In July 2010 The Skills Funding Agency changed its policy for selecting training providers from QPF (Qualified provider Framework) to something called ACTOR (Approved College and Training Organisation Register) and it is only from this register that they will be offering tenders to deliver skills training to specific areas of identified need, http://tinyurl.com/6fghnlm An example of this came to my attention last week they announced the chosen organisations who will deliver skills training to NEETs, or people not in employment, education or training. In the South West 4 of the 6 winning bids were made by colleges, which demonstrate a heavy bias towards colleges at the expense of voluntary sector providers.

The money for this training was provided by the European Social Fund who just over a year ago requested evidence on how voluntary sector training providers were engaging and being used in the subcontracting process of their funding. At roughly the same time, The Learning Curve, one of the major training and information bodies in the voluntary sector held their Voluntary Value Conference, where among other issues the discussion included the barriers faced by the voluntary sector which mainly focussed around the lack of financial incentive to work with people with more complex needs and voluntary sector organisations considering developing consortia to tender bids http://tinyurl.com/679povz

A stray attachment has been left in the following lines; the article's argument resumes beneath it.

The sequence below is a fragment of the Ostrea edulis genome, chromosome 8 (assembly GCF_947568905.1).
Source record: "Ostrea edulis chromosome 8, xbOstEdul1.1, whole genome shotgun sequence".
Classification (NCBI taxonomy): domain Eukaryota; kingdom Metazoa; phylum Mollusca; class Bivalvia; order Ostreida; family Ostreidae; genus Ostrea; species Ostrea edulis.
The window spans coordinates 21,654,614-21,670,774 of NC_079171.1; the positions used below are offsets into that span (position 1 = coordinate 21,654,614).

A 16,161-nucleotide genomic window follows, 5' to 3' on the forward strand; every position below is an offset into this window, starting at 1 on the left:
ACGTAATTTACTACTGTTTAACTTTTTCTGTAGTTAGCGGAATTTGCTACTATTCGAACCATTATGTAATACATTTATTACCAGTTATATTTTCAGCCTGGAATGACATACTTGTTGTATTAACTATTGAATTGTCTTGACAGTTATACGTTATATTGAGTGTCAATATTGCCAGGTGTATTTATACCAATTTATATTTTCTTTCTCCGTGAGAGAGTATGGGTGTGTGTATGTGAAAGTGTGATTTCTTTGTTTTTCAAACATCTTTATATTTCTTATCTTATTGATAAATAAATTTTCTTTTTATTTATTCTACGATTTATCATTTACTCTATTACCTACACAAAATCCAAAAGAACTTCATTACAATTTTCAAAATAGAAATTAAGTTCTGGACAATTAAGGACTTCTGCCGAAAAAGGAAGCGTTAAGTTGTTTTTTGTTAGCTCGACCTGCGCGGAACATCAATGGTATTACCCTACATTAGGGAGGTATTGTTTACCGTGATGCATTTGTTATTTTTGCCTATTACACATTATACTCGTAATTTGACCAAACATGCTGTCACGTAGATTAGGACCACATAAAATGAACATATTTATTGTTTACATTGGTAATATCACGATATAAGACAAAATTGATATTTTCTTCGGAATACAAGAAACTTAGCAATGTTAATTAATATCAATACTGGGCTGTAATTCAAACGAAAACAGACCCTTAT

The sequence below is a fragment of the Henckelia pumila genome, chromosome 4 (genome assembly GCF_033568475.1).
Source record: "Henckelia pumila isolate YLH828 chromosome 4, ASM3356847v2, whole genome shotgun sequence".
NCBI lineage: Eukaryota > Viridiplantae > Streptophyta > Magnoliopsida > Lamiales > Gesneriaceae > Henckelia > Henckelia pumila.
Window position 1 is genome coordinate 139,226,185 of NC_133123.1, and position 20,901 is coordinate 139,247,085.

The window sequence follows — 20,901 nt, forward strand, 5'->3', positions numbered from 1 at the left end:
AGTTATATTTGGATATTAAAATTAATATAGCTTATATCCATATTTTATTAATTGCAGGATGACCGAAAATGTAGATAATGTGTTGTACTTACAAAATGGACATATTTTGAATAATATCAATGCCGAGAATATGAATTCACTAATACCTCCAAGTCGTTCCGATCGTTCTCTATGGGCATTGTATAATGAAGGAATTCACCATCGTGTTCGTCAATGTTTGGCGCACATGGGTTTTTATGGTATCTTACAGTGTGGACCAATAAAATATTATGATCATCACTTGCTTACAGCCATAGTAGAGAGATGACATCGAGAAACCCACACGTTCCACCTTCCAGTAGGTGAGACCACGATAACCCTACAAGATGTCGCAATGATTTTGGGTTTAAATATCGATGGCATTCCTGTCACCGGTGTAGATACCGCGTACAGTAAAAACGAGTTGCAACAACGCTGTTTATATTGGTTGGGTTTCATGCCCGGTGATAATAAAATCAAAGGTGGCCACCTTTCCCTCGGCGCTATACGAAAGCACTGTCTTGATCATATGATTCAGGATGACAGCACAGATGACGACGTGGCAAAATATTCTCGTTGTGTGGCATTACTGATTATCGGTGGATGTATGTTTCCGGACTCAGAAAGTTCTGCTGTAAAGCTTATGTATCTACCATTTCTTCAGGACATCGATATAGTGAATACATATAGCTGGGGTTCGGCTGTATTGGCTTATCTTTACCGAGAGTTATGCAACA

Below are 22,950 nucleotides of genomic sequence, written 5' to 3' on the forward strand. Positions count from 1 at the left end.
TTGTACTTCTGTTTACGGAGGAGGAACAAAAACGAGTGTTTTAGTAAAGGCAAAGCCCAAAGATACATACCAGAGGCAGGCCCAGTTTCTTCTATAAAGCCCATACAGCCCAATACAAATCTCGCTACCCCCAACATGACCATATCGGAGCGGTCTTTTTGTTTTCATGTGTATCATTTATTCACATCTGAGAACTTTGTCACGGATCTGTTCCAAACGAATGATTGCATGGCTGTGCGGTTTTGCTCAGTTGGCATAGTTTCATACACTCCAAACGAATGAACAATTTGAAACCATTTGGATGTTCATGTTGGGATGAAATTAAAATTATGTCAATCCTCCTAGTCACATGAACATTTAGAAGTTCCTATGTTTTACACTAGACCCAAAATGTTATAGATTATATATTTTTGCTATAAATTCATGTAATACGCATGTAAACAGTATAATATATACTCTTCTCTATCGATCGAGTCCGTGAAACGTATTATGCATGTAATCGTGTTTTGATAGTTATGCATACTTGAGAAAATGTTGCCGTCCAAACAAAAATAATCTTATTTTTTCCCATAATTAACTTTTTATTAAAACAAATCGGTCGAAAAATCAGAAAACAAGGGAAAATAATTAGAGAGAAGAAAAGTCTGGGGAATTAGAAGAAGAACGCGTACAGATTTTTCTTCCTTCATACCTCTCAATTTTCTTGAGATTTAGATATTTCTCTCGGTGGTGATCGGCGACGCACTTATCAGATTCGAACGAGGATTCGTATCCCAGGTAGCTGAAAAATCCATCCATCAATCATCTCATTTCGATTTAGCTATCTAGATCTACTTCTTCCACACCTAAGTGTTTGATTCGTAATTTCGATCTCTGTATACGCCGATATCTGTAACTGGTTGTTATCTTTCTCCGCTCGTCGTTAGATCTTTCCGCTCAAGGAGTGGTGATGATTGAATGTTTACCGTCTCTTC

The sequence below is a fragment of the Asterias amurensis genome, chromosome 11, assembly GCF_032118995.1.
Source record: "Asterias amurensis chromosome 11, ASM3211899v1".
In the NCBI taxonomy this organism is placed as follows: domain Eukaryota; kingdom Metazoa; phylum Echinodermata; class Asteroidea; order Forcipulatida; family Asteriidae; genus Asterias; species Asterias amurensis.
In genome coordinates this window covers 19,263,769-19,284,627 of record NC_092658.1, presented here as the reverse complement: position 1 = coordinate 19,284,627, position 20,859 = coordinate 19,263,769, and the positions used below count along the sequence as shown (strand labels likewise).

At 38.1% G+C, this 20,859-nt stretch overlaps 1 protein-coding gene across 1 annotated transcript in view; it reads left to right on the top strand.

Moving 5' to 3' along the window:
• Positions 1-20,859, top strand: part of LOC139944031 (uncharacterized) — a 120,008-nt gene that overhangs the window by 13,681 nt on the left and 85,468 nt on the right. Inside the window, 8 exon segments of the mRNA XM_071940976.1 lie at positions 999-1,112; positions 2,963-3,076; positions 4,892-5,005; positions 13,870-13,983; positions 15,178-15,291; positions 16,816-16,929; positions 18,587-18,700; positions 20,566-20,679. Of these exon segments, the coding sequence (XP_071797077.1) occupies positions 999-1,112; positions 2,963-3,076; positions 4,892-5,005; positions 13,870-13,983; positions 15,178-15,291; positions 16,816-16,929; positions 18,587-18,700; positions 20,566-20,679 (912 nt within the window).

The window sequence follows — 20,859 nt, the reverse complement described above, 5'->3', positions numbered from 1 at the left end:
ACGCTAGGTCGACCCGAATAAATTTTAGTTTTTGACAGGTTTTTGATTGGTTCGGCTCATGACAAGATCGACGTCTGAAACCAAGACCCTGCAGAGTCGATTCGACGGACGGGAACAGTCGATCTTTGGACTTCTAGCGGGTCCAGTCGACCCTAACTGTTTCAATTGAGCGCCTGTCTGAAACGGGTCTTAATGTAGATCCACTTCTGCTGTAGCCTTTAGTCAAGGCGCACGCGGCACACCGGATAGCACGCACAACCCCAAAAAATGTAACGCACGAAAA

Why does this matter you may well ask, well these are sizable amounts of funding (between 2007-2010 over £1billion in UK alone) http://tinyurl.com/64b835j) supporting numerous projects aimed at those who are disengaged and disenfranchised from society who are more likely to have complex needs for whom, for whatever reasons school and college has not worked in the past so why would they go now?

I came across an example of this a few years ago with a European Social Fund project was run by a voluntary sector provider whose desk right next to mine. This project was aimed at teaching employment training and skills to people with mental health problems. I was amazed by the number of people who came to this project and benefitted hugely from it. Being a curious soul I engaged many of them in conversation asking them why they had joined this project and not more traditional educational providers. Without exception they all said they didn’t have the confidence to go to a big foreboding building where they would be surrounded by lots of people who were far cleverer than they were.